The purpose of this article was to establish how theoretical category knowledge - specifically, knowledge of the causal relations that link the features of categories - supports the ability to infer the presence of unobserved features. Our experiments were designed to test proposals that causal knowledge is represented psychologically as Bayesian networks. In five experiments we found that Bayes' nets generally predicted participants' feature inferences quite well. However, we also observed a pervasive violation of one of the defining principles of Bayes' nets - the causal Markov condition - because the presence of characteristic features invariably led participants to infer yet another characteristic feature. We argue that this effect arises from a domain-general bias to assume the presence of underlying mechanisms associated with the category. Specifically, people take an exemplar to be a "well functioning" category member when it has most or all of the category's characteristic features, and thus are likely to infer a characteristic value on an unobserved dimension.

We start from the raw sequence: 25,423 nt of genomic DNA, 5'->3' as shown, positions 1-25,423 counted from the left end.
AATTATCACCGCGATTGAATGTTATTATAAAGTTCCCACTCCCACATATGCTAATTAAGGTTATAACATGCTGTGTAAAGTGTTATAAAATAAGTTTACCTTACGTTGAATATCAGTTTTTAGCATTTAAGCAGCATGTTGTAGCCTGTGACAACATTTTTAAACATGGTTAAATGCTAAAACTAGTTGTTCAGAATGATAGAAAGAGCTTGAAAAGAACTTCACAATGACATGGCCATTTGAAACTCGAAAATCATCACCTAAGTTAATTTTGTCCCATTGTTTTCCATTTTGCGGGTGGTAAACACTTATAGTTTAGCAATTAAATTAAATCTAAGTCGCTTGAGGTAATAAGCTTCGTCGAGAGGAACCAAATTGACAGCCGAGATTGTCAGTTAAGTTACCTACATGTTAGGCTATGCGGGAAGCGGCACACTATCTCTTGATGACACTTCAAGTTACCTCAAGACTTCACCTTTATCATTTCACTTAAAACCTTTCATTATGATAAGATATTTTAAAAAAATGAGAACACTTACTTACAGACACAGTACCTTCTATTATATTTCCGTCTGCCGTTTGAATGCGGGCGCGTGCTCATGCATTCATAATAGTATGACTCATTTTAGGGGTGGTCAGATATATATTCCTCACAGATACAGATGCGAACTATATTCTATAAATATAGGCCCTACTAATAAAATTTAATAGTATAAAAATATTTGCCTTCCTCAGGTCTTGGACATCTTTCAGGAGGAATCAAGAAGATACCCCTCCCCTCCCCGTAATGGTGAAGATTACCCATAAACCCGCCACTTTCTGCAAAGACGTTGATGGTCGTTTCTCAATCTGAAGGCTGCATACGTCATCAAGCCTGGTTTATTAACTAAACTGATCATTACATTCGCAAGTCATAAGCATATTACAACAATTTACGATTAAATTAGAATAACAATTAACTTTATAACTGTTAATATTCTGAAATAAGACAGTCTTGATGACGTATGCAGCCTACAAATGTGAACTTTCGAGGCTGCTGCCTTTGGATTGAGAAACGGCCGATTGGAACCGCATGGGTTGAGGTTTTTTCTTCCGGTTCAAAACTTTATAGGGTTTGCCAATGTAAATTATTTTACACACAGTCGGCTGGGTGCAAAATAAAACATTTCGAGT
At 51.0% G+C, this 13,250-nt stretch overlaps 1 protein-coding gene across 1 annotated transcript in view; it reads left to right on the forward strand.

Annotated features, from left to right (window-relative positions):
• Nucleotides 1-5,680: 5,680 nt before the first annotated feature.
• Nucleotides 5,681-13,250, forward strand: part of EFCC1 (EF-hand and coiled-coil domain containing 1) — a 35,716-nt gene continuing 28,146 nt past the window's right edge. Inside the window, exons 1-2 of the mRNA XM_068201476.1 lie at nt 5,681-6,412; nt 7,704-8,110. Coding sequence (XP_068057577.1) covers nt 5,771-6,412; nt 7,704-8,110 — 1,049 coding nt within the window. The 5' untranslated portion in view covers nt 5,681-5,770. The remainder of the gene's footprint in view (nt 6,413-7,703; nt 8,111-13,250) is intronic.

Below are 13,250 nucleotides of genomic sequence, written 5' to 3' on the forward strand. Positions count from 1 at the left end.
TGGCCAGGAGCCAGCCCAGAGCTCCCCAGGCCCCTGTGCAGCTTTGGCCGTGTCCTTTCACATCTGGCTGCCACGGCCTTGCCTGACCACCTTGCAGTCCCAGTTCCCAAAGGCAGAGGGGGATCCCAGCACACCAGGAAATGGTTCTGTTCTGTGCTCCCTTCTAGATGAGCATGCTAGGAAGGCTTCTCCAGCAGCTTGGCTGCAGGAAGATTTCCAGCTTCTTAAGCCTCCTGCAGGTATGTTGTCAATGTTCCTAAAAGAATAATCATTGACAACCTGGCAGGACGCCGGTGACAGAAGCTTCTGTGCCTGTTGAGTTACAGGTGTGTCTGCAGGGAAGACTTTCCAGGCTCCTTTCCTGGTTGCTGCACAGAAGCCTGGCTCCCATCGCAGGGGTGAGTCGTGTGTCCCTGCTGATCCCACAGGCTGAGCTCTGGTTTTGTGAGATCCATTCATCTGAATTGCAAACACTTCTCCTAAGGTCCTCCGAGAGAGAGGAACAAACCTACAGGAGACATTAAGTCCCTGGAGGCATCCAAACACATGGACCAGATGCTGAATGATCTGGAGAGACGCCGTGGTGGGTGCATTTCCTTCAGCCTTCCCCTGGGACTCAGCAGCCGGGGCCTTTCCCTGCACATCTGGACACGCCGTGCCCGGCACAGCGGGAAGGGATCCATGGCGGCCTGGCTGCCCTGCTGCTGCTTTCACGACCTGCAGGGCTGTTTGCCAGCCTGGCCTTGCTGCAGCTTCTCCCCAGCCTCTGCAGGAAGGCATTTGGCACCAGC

ASJC Scopus subject areas
- Neuropsychology and Physiological Psychology
- Experimental and Cognitive Psychology
- Developmental and Educational Psychology
- Linguistics and Language
- Artificial Intelligence